NASA's 'Star Trek' Replicator Challenge Asks Kids for Food Tech Ideas

Captain Picard and Food Replicator
In "Star Trek," space travelers can easily "replicate" any food they desire. But for real space travel, scientists are working on technologies that will help keep astronauts well-fed. (Image credit: NASA/"Star Trek" Replicator Challenge)

If future space travelers wish to make a cup of Earl Grey tea like Captain Jean-Luc Picard from "Star Trek: The Next Generation" — or chocolate treats, as the show's character Deanna Troi asked for — they'll need technology and ideas seeded by scientists today.

NASA, "Star Trek" and the American Society for Mechanical Engineers Foundation (ASME) want students to help figure out the future of food production in space, so the organizations have created the "Star Trek" Replicator Challenge. ASME is asking students to create 3D-printed designs for hardware that will be needed to prepare nutritious meals in space. Examples could include hardware to grow plants, or to prepare or dispose of food.

"Sustainability will be a critical aspect of long-duration space missions and will require off-planet manufacturing technologies to create all of the items our future astronauts need," said Niki Werkheiser, NASA's in-space manufacturing manager, in a statement from NASA.

NASA's Star Trek Replicator Challenge is calling on the next generation of starship engineers to create 3D-printed designs for things astronauts need in space. (Image credit: NASA)

According to a video announcing the challenge, the winning designs will fly in space in 2050. The challenge was recently launched at the Intrepid Sea, Air & Space Museum in New York City and runs through May 1. Several prizes are available for winners of the Replicator Challenge, such as a visit to the Intrepid Museum (home to the space shuttle Enterprise) with an astronaut, a 3D printer for the school of the winning inventor, or a "Star Trek" prize pack. 

While "Star Trek" is celebrating its 50th anniversary this year, food has yet to actually be "replicated" in space or on Earth the way it has been depicted in the many incarnations of Trek shows and films. In the Trek universe, characters can simply tell a machine what they desire, and it appears almost instantly.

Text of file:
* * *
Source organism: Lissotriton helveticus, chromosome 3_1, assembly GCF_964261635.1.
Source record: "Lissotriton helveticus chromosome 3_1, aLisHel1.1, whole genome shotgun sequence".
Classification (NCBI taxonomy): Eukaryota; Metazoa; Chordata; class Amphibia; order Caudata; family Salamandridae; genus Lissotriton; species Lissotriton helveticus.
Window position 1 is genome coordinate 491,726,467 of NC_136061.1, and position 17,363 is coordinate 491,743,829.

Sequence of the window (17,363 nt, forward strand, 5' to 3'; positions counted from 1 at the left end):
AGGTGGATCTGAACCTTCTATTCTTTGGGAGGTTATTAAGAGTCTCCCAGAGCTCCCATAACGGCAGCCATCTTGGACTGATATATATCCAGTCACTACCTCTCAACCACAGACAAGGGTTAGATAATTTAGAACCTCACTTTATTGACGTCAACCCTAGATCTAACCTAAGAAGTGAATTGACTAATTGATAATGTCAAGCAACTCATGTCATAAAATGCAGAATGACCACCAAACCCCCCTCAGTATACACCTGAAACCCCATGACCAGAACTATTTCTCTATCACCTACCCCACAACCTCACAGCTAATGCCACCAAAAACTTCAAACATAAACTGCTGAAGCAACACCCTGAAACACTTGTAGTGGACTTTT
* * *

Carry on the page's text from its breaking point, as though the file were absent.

Real-world astronauts can use a 3D printer onboard the International Space Station to create tools and other hardware that might move them toward "replicating" food for future space travelers. The first 3D printer was sent to the station in 2014 and has successfully printed 21 items so far.

NASA pointed out that successful food production will be essential for the agency's plans to colonize locations out in space, specifically Mars.

More information on the "Star Trek" Replicator Challenge is available at

Follow Elizabeth Howell @howellspace. Follow us @Spacedotcom, Facebook and Google+. Original article on

Join our Space Forums to keep talking space on the latest missions, night sky and more! And if you have a news tip, correction or comment, let us know at:

Elizabeth Howell
Staff Writer, Spaceflight

Elizabeth Howell (she/her), Ph.D., is a staff writer in the spaceflight channel since 2022 covering diversity, education and gaming as well. She was contributing writer for for 10 years before joining full-time. Elizabeth's reporting includes multiple exclusives with the White House and Office of the Vice-President of the United States, an exclusive conversation with aspiring space tourist (and NSYNC bassist) Lance Bass, speaking several times with the International Space Station, witnessing five human spaceflight launches on two continents, flying parabolic, working inside a spacesuit, and participating in a simulated Mars mission. Her latest book, "Why Am I Taller?", is co-written with astronaut Dave Williams. Elizabeth holds a Ph.D. and M.Sc. in Space Studies from the University of North Dakota, a Bachelor of Journalism from Canada's Carleton University and a Bachelor of History from Canada's Athabasca University. Elizabeth is also a post-secondary instructor in communications and science at several institutions since 2015; her experience includes developing and teaching an astronomy course at Canada's Algonquin College (with Indigenous content as well) to more than 1,000 students since 2020. Elizabeth first got interested in space after watching the movie Apollo 13 in 1996, and still wants to be an astronaut someday. Mastodon: